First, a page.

“The idea was to encourage managers to focus the performance management conversation in the right areas,” said Michael Molinaro, chief learning officer of New York Life.
For example, the company adapted a new goal-setting methodology. In the past, many people’s expectations were a to-do list of activities with murky links to organizational goals, which made it challenging to manage performance. The new process aligned individual goals with broader organizational goals and encouraged meaningful conversations to help people see their work’s impact and create greater meaning for individual contributions.
“This change allows everyone to be clear about what they need to do to be successful and aligned in the same direction,” Molinaro said. “We also removed the final rating and instead focused on a simple goal by goal rating. This has moved the conversation away from a final number, which then becomes a label the employee wears to a conversation on specific deliverables and an individual’s development.”
The final issue was the link between performance and reward.
“We decided to eliminate the direct link between a final rating and compensation,” Pomerance said. “There are so many things that affect compensation — what the employment market is doing, the qualities within a team, the business performance of that team and so on. So, while we are a pay-for-performance culture, relying too heavily on a single rating limited our ability to align individual success to the business. So, now we separate out the reward conversation, with the individual being informed later once all the relevant factors have been considered.”
Molinaro also recognized the key role that development plays in shifting the culture.
“However well the process is constructed, it needs to be underpinned by the right skills for managers and individuals,” he said. “Ultimately performance management needs to be seen as something that is lived day to day as opposed to a process saved up for two or three conversations per year. We needed to build the confidence and skill in our managers to have the right conversations more often.”
New York Life collaborated with Mind Gym to create a three-hour workshop that focused on the key skills involved in managing and operating this way. The first was engaging in “real talk.”
“We know that if managers and leaders provide frequent informal feedback, an individual’s performance improves,” Molinaro said. “It’s about providing feedback in ways that empower individuals, drive performance, support development and create a sense of purpose.”
New York Life executed these sessions with first-line managers through executive officers, and the training allowed participants to dialogue and give each other feedback about their performance management skills.
After surveying all participants in 2011, the following feedback was received: “Excellent workshop. Fit the most essential bits and pieces of previous classes into one concise class.” Another participant said: “I thought the class was excellent — coach was knowledgeable and clearly understands New York Life’s culture — I feel more confident going into difficult conversations.”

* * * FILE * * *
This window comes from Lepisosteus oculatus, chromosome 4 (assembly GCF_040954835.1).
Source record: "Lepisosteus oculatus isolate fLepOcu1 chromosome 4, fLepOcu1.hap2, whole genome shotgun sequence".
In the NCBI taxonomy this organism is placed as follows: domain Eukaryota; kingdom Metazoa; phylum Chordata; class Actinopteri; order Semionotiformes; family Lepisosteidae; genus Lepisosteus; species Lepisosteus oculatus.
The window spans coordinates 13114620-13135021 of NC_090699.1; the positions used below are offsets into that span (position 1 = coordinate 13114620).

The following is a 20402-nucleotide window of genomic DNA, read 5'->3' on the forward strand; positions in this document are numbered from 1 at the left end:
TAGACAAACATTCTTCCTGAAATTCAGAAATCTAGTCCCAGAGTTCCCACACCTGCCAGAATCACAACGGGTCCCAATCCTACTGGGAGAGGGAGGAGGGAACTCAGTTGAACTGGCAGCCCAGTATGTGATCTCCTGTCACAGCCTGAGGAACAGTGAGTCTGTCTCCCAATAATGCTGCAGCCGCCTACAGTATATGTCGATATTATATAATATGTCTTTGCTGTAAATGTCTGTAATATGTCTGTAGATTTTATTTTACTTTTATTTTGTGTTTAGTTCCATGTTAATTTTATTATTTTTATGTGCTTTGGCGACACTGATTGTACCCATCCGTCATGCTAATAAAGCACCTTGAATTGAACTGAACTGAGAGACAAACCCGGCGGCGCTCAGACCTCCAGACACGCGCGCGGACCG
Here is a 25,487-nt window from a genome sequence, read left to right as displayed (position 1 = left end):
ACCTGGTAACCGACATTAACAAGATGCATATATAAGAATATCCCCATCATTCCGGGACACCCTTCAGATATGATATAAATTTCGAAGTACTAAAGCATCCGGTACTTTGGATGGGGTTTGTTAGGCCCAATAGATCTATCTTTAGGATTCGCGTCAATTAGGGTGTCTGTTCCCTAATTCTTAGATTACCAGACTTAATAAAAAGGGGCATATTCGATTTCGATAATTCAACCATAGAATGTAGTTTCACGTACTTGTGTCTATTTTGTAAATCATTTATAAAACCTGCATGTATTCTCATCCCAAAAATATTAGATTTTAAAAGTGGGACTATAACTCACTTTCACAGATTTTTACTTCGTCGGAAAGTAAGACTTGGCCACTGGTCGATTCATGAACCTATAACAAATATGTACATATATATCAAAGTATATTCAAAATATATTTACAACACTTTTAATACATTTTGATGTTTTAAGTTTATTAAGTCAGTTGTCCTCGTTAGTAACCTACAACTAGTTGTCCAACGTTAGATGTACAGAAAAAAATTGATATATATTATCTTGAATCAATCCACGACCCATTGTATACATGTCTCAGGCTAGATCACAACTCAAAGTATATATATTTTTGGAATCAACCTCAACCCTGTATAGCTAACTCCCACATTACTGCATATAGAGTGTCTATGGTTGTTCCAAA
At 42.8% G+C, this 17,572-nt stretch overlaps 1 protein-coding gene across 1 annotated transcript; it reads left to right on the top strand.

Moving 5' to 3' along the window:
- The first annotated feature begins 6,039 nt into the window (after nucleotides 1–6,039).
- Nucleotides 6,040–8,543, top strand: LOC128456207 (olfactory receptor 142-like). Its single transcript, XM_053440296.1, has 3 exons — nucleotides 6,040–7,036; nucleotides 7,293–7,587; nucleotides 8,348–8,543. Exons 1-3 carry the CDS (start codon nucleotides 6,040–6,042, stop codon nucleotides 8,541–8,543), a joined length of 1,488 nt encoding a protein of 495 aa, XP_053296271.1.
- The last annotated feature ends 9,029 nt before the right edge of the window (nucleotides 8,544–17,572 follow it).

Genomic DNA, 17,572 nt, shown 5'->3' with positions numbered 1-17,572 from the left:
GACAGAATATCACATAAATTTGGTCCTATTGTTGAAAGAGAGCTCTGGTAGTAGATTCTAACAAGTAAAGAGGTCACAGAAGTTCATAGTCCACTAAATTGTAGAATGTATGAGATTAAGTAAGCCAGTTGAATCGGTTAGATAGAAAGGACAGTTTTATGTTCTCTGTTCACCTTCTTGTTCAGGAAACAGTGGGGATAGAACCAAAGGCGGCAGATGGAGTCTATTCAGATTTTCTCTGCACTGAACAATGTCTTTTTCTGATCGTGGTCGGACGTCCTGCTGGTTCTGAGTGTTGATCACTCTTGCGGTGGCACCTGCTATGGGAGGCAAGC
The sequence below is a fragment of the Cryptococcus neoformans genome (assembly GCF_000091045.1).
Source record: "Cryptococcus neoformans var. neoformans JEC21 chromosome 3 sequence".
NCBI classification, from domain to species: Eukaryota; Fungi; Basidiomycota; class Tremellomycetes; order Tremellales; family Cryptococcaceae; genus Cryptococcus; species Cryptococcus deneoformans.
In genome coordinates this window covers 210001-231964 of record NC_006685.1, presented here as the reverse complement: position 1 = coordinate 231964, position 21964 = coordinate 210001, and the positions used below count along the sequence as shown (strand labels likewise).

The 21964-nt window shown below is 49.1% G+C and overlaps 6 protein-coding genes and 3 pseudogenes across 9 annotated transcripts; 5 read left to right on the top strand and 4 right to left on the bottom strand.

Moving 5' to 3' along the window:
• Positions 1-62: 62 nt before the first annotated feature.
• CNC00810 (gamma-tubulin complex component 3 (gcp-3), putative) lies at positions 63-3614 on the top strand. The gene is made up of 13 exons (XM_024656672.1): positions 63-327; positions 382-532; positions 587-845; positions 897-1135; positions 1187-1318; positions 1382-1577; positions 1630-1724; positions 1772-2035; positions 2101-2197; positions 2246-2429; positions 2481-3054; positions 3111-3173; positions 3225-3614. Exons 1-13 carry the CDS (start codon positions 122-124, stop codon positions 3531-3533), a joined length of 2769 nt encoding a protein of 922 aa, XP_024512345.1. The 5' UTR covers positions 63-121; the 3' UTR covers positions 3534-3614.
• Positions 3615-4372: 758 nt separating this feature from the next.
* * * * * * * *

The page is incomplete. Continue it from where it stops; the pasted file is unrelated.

For individuals who feel uninspired about their goals, Harvard Business School professor Rosabeth Moss Kanter suggests that people in organizations divide into two major categories: the moving and the stuck. The moving can see how their working life can progress and what the next steps look like. The stuck can only see more of the same.
In their 1980 study “Appraising the Performance of Performance Appraisal,” Kanter and Derick Brinkerhoff found that being stuck leads to lowered aspirations, diminished self-esteem and disengagement. This leads to higher turnover and destructive activity, such as petty griping or subtle sabotage. In these situations managers need to believe in their employees’ ability to learn and grow. This means not only giving them things to do that they are good at, but also putting them in situations where they have the chance to learn.
As a result of the efforts at New York Life, 1,165 people managers — 92 percent of the total — were trained in 10 locations across the United States between late September and early December 2011. Training was a requirement for all people managers below executive officer. Ninety-eight percent of those trained indicated they will use what they have learned. The results of the year-end performance management process showed a significant increase in the number of effective performance reviews conducted by managers in 2011 over 2010.
“I’m very pleased with the results,” Pomerance said. “This approach helps New York Life be our best more often and delivers on our company values of integrity and humanity.”
Sebastian Bailey is president of Mind Gym Inc. He can be reached at firstname.lastname@example.org.